Washington lawmakers join regional challenge to sale of NW electricity to California

Olympia, WA - Jan. 9, 2001 - While the state of Washington's energy supply is sure to be debated during

the just-opened 2001 legislative session, state Reps. Jim Buck, R-Joyce, and

Gary Chandler, R-Moses Lake and state Sen. Bob Morton, R-Orient, already are

working at the regional level to oppose the sale of Northwest electricity to


At the Jan. 5-6 meeting of the Legislative Council on River Governance - a

group of elected officials from Washington, Oregon, Idaho and Montana - Buck

and Chandler helped pass a resolution urging governors and state

congressional delegations to protect Pacific Northwest power supplies.

Declines in river levels have reduced the region's hydroelectric generating

capacity. Even so, the U.S. Department of Energy has ordered the Bonneville

Power Administration and other Northwest power suppliers to sell electricity

to California.

Buck said the California crisis resulted from re-regulation, increasing

population, and tough environmental regulations that have curtailed

development of new power plants in the state. He noted that Gov. Gary Locke

has vetoed proposed tax incentives for companies wanting to build power

plants in Washington, or upgrade their facilities to produce more energy.

Chandler wonders how serious some Washington leaders are about ensuring a

stable energy supply for the state's homes and businesses. "I'm concerned

that it'll take a brownout on the west side of the Cascades to get their

attention," he said. "By then it may be too late."

The other members of Washington's delegation to the river governance

council, state Sen. Karen Fraser, D-Lacey, and Sen. Harriet Spanel,

D-Bellingham, chose not to attend the two-day meeting in Boise, noted

Chandler, co-chair of the House Agriculture and Ecology Committee.

"We met with legislators, both Republican and Democrat, from the other three

states. The common message we heard was the severe impact rising power rates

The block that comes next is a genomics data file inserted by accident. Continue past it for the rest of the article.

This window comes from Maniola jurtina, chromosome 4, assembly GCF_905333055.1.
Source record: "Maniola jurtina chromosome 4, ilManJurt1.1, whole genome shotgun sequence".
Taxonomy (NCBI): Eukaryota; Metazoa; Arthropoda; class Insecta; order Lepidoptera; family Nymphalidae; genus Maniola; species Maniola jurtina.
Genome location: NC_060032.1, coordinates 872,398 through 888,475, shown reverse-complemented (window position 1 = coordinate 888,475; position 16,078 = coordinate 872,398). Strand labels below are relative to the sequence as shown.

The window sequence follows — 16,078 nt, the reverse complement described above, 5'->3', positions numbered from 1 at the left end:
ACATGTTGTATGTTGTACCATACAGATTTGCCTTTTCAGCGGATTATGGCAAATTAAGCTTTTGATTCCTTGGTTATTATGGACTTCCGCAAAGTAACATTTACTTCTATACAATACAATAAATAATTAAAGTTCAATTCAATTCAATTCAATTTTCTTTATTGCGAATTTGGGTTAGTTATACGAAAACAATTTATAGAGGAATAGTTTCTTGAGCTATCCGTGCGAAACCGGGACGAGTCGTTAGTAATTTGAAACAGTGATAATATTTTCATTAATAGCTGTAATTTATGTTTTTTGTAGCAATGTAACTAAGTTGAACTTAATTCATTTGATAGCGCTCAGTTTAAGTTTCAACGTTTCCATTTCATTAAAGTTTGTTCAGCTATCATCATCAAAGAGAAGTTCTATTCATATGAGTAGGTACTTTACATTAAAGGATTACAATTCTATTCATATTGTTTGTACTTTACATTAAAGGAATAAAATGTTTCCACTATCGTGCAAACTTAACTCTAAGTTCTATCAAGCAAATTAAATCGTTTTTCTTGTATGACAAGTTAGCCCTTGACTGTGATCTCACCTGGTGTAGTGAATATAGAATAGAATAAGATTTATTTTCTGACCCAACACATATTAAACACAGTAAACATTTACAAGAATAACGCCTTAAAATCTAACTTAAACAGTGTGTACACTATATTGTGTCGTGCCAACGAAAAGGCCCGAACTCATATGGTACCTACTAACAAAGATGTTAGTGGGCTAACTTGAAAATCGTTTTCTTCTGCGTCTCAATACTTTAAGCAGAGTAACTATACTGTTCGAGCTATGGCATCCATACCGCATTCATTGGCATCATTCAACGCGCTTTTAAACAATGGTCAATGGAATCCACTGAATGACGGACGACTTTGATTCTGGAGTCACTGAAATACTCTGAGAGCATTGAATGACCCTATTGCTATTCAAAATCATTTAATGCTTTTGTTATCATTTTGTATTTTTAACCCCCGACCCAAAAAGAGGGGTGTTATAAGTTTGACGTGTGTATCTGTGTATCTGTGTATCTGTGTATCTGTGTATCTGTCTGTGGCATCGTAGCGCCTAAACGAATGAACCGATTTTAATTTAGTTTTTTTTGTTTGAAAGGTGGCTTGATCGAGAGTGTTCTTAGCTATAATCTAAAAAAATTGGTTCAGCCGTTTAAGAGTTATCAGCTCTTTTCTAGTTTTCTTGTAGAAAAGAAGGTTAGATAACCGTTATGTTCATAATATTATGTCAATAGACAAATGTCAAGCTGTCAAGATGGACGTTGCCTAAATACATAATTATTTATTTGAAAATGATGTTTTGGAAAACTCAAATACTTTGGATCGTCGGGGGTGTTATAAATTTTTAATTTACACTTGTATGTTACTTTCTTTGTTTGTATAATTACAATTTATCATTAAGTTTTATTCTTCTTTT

are having on each of the states. Businesses are being forced to either

temporarily close or shut down permanently. Hundreds of jobs have already

been lost.

"This clearly is not a partisan issue. It's an economic issue that affects

us all," said Chandler.

In a letter to Montana Sen. Tom Beck, Sens. Sid Snyder, D-Long Beach, and

Spanel claimed they were too busy preparing for the 2001 legislative session

to attend.

Chandler and Buck noted that Oregon and Idaho also started their legislative

session this week, and Montana's Legislature convened the first week of

January. "It's hard to believe it was more of a hardship for Washington

Democrats to attend than the other 24 legislators who made the trip,"

Chandler said. It was disappointing that the Washington members of the

Northwest Power Planning Council also were absent, yet the Oregon, Idaho and

Montana members of the power council were on hand to make presentations,

Morton added.

Buck, Chandler and Morton worry that sharing power to ease California's

electricity crunch may create a domino effect for Northwest consumers,

because Energy Secretary Bill Richardson's order included Seattle City Light

and Puget Sound Energy as well as the BPA.

"We need to build more power plants to meet future growth demands," said

Buck, who is chair of the House Republican Caucus. "To ensure an adequate

and affordable supply for future generations, I think the Legislature and

the governor need to take a fresh, serious look at a sales-tax exemption for

development of new power resources."

"The longer the region delays a unified approach to resolving our energy

deficit, the more likely that California will successfully siphon more of

our low-cost power away," said Morton, ranking Republican on the Senate

Environmental Quality, Energy and Water Resources Committee.

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